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Exoskeleton hand gives you robo-powered fingers

Festo's prototype robo-hand can operate machine manipulators from afar, and could help stroke victims regain use of their hands.

Festo chairman Eberhard Veit shows off the ExoHand.

In the future when we'll all be wearing robotic exoskeletons, we'll laugh when we think back on the days when we were mere meatsacks. German automation firm Festo is helping us upgrade with the ExoHand, a glove controller that can give people a machine handshake.

Known for its elegantly engineered SmartBird robot seagull, Festo says its ExoHand can not only teleoperate a robot hand in a master-slave control relationship, it can reduce strain from repetitive tasks when using your own old-fashioned, flesh-and-blood hands.

It's a "force amplification device" consisting of eight double-action pneumatic actuators. Potentiometers and pressure sensors track the force and position of the fingers.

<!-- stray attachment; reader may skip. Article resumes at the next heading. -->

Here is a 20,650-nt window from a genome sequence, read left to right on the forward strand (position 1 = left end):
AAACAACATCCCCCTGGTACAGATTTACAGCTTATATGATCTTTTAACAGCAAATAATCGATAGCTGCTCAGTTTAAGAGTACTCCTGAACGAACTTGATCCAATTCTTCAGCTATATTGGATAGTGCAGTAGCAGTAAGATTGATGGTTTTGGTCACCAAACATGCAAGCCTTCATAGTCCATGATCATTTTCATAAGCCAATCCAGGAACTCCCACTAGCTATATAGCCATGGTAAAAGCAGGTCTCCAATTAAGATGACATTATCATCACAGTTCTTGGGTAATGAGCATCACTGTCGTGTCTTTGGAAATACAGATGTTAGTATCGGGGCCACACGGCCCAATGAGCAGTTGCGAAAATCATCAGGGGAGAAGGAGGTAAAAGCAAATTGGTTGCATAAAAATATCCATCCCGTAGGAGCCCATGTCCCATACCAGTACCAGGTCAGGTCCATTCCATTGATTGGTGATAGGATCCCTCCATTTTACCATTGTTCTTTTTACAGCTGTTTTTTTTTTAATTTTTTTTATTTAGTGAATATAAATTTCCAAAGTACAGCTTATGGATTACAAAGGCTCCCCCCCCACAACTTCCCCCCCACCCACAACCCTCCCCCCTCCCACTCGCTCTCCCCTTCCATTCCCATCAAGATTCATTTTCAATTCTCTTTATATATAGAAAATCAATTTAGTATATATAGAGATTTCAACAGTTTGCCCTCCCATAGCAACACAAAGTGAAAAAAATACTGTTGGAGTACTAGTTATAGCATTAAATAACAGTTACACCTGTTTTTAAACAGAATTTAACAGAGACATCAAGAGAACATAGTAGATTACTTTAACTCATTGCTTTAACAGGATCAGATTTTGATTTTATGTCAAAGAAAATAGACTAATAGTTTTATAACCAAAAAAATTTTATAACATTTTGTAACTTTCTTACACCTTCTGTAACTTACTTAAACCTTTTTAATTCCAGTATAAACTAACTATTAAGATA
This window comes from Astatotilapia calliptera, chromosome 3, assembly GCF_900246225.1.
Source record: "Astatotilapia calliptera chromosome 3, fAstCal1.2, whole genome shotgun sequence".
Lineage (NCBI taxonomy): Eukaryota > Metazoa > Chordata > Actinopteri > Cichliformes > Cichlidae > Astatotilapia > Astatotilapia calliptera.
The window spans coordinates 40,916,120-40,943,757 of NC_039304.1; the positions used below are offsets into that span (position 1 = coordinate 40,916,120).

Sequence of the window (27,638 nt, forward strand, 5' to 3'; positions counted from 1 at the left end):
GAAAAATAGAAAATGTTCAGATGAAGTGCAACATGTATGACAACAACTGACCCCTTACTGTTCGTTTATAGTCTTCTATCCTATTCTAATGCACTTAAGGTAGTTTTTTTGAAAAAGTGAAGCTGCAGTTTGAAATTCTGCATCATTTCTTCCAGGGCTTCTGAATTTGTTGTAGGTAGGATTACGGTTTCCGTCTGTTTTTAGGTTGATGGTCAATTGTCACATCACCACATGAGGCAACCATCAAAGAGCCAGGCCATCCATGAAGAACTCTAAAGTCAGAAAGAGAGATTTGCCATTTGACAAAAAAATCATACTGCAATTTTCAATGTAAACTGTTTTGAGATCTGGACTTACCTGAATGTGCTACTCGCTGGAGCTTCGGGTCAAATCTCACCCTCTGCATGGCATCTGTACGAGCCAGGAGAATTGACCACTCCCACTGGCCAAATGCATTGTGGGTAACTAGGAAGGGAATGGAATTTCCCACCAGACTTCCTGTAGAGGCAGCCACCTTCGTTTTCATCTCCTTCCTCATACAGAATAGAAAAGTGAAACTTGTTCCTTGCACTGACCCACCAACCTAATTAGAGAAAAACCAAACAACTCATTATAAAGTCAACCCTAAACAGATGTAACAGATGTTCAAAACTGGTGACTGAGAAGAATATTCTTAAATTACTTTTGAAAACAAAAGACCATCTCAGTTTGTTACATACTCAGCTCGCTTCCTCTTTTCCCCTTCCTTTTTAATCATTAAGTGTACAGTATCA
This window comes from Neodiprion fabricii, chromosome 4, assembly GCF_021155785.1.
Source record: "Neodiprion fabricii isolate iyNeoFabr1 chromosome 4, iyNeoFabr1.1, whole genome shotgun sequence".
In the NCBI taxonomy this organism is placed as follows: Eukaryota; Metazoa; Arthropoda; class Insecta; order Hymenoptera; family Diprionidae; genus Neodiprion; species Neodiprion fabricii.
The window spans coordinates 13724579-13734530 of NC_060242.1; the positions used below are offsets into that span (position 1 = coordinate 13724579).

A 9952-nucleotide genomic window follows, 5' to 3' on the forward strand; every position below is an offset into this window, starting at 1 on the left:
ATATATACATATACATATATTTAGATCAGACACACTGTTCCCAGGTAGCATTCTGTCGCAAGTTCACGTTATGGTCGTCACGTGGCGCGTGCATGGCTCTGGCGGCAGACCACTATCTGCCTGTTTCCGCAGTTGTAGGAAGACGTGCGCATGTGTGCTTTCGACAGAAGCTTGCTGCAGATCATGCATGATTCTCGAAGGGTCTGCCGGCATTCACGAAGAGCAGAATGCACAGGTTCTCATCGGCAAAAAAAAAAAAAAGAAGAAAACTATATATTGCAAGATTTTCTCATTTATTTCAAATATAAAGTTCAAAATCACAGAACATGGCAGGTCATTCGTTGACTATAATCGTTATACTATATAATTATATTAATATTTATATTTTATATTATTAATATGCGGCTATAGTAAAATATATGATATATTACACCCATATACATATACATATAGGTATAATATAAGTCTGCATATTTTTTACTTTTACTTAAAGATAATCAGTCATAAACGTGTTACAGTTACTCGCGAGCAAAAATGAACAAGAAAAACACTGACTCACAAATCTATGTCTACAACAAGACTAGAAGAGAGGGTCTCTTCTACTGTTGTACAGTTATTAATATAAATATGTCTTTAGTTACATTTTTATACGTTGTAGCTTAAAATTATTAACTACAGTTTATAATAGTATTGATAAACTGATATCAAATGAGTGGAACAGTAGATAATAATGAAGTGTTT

With its force-feedback system, the glove could help manipulate objects from afar when dealing with hazardous environments such as nuclear power plants. Factory workers who perform repetitive manual tasks might also benefit from the ExoHand as it would increase their strength.

The glove has all the degrees of freedom (axes of movement) of the hand itself. It was made with Feto components that are already being made in large quantities, so mass production is possible.

In the promo vid below, a man uses the ExoHand to feel and manipulate objects in real time with a separate robotic hand. The robot fingers can grasp things with precision control.

Other potential uses include orthotic applications, for instance helping stroke victims rehabilitate motor control in their hands.

Indeed, Festo describes the ExoHand thus: "The objectives are to enhance the strength and endurance of the human hand, to extend humans' scope of action and to secure them an independent lifestyle even at an advanced age."

Yep, robotized seniors. Imagine the lawn bowling games.

(Via IEEE Spectrum)